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Smith & Wesson Draws a Bead on Reform

The pact demonstrates that there is no barrier--technological or otherwise--to making guns safer.

March 19, 2000|ANDREW CUOMO and JAMES K. HAHN | Andrew Cuomo is secretary of the U.S. Department of Housing and Urban Development. James K. Hahn is city attorney of Los Angeles

In a breakthrough in our efforts to reduce gun violence and prevent accidental shootings, Smith & Wesson, the nation's largest gun manufacturer, on Friday agreed to implement comprehensive safety and distribution reforms.

This agreement is the culmination of a collaborative effort by the Clinton administration, states that have threatened to bring lawsuits against the gun industry and the counties and cities, such as Los Angeles, that already have filed suit. We joined forces to demand fundamental changes in the way guns are designed, distributed and advertised. This agreement will serve as a model for the gun industry and as the standard for future settlements.

For decades, the gun industry refused to make guns safer, claiming impracticality or impossibility. Smith & Wesson has stepped forward and demonstrated clearly and convincingly that there is no barrier--technological or otherwise--to making guns safer.

Under the agreement, for example, Smith & Wesson will now design guns that cannot be operated by young children. Had this feature already been in place on all guns, the recent tragic shooting by a 6-year-old may well have been prevented. Children who find guns in the home also will be protected by Smith & Wesson's agreement to almost immediately sell guns with an external lock and to place internal locks on new guns within two years.

For the Record
Los Angeles Times Thursday March 23, 2000 Home Edition Metro Part B Page 9 Letters Desk 1 inches; 25 words Type of Material: Correction
Gun pact--Smith & Wesson has agreed to electronic tracking of all guns it sells. The extent of the agreement was misstated in a March 19 commentary by Andrew Cuomo and James K. Hahn.

To prevent a user from inadvertently firing a gun under the mistaken impression that a gun is unloaded--an occurrence which results in approximately 23% of accidental shootings--Smith & Wesson will place an indicator on its pistols alerting users that a bullet is in the chamber.

Perhaps most significant, Smith & Wesson has agreed to commit 2% on its annual firearms sales revenue to the development of personalized gun technology and, within three years, to incorporate this technology into all new firearms designs. With this technology, a gun only could be operated by its lawful purchaser and be useless to criminals who purchase guns on the illegal secondary market or steal their weapons. It will also allow parents to prevent their children from accidentally firing such weapons.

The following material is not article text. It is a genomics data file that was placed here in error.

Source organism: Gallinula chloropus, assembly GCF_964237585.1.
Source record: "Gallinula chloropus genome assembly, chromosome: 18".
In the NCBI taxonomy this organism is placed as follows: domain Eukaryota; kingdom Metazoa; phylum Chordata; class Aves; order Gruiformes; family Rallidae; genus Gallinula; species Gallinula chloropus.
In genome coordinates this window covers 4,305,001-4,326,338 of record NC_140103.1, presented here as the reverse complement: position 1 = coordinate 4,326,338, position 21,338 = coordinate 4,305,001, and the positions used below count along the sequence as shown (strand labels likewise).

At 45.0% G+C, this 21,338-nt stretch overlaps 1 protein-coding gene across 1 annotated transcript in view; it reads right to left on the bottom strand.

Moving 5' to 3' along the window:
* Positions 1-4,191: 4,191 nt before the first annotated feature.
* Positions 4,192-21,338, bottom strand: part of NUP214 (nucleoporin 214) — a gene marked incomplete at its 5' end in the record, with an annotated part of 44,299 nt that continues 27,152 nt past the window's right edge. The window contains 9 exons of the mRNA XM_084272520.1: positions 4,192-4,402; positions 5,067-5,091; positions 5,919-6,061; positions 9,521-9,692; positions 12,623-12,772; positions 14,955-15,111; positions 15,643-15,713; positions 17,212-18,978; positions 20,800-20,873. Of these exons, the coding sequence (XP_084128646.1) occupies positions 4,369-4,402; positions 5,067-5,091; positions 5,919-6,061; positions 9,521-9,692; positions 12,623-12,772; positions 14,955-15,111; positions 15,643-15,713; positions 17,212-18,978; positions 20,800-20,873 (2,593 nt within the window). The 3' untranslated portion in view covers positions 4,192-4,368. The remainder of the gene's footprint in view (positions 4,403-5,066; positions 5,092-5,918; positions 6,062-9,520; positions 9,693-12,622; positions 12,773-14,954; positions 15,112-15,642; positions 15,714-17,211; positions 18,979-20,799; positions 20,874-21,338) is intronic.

These design features are important in themselves and also show a new willingness on the part of the industry to take its fair share of responsibility for gun safety.

The safety and design concessions go hand-in-hand with important changes in how guns will be sold. Up to now, many gun manufacturers have asserted that once their product leaves their factories, they simply have no responsibility for what happens. Smith & Wesson reversed this position by agreeing to sell only to dealers who comply with stringent controls, including undergoing extensive training to recognize and prevent straw purchases of guns and meeting strict security and insurance requirements, as well as implementing an electronic inventory system to track the weapons sold at the show. Smith & Wesson has further agreed not to market guns in a way that appeals to juveniles and won't advertise their products near schools, high-crime areas or public housing.

Going beyond what federal law now requires, the agreement closes the gun-show loophole by providing that Smith & Wesson will only sell to gun shows that agree to conduct background checks on all the guns they sell. And for the first time, purchasers must complete a certified safety training course or have passed a certified firearms safety exam.

In the past, the gun industry has also asserted that it was not its responsibility to reduce the use of guns in crime. With this agreement, Smith & Wesson rejects this position and will begin test-firing all of its handguns in order to allow the "finger-printing" of guns to assist law enforcement. An oversight commission, made up of representatives of cities, states, Smith & Wesson and the Bureau of Alcohol, Tobacco and Firearms, will monitor retailers to ensure that their guns are not disproportionally traced to crime.

This agreement sends a historic, yet simple, message. We can accomplish so much more through cooperation and negotiation than we can through confrontation and denigration. Smith & Wesson has shown that good business practices are compatible with corporate responsibility, and we urge the rest of the gun industry to adopt the model set by Smith & Wesson.

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